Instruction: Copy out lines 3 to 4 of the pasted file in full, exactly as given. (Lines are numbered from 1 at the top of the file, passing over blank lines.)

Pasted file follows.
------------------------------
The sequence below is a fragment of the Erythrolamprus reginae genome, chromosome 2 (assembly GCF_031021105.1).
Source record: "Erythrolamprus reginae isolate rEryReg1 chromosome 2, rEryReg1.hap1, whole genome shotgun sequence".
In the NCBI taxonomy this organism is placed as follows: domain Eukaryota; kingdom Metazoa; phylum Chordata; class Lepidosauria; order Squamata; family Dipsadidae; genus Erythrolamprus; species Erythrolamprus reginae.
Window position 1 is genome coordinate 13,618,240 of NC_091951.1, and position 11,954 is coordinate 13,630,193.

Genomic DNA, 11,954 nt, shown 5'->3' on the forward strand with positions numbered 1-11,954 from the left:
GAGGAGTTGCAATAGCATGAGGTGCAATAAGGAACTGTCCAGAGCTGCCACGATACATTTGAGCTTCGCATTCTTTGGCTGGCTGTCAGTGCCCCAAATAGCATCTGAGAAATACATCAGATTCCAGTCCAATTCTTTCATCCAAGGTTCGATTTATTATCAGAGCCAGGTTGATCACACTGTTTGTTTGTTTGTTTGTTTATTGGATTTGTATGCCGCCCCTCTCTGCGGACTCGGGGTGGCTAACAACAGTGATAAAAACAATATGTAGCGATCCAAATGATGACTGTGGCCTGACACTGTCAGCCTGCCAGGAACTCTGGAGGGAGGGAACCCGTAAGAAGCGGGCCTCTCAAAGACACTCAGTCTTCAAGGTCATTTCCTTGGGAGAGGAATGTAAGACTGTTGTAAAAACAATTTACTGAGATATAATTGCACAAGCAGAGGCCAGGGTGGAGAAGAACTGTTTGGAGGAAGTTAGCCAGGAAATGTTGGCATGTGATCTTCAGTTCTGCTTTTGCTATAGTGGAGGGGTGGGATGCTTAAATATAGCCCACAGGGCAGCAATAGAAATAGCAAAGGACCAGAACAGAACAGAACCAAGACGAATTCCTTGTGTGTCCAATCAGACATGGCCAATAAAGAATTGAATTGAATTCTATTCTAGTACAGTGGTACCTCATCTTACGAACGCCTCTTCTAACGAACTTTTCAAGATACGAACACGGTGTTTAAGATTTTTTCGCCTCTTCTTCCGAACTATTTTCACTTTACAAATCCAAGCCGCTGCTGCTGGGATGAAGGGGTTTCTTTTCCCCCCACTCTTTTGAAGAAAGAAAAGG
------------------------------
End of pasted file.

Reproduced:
In the NCBI taxonomy this organism is placed as follows: domain Eukaryota; kingdom Metazoa; phylum Chordata; class Lepidosauria; order Squamata; family Dipsadidae; genus Erythrolamprus; species Erythrolamprus reginae.
Window position 1 is genome coordinate 13,618,240 of NC_091951.1, and position 11,954 is coordinate 13,630,193.